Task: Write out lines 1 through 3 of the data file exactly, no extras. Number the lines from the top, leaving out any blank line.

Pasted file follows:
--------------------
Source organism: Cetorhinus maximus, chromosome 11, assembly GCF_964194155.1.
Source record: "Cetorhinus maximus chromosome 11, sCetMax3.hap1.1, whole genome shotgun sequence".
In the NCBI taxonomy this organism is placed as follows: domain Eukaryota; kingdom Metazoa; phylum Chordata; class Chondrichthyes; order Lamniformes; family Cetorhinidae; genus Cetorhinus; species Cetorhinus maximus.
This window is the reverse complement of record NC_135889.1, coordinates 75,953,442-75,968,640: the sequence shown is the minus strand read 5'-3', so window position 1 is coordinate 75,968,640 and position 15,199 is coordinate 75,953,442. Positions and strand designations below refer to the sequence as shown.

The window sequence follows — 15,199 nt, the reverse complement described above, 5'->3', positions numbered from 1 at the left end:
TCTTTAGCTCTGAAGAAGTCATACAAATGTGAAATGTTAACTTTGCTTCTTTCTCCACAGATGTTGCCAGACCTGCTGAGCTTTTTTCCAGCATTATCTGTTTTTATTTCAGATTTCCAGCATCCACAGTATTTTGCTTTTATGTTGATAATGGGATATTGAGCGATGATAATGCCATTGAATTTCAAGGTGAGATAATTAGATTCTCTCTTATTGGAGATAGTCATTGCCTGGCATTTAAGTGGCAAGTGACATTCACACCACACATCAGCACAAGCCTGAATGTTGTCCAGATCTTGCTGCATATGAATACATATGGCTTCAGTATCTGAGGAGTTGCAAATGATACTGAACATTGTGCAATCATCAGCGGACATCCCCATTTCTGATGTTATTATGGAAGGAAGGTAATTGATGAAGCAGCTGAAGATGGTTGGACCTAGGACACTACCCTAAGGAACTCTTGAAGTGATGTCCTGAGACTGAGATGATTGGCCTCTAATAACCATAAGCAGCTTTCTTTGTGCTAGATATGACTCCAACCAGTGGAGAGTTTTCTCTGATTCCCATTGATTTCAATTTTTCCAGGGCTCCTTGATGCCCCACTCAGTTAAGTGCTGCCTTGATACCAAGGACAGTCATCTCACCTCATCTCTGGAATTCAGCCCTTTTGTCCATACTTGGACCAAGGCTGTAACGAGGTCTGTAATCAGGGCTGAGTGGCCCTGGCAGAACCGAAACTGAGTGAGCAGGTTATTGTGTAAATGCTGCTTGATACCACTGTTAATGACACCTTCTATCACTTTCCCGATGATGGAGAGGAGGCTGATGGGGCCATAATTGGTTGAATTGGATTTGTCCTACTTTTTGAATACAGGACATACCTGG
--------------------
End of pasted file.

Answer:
Source organism: Cetorhinus maximus, chromosome 11, assembly GCF_964194155.1.
Source record: "Cetorhinus maximus chromosome 11, sCetMax3.hap1.1, whole genome shotgun sequence".
In the NCBI taxonomy this organism is placed as follows: domain Eukaryota; kingdom Metazoa; phylum Chordata; class Chondrichthyes; order Lamniformes; family Cetorhinidae; genus Cetorhinus; species Cetorhinus maximus.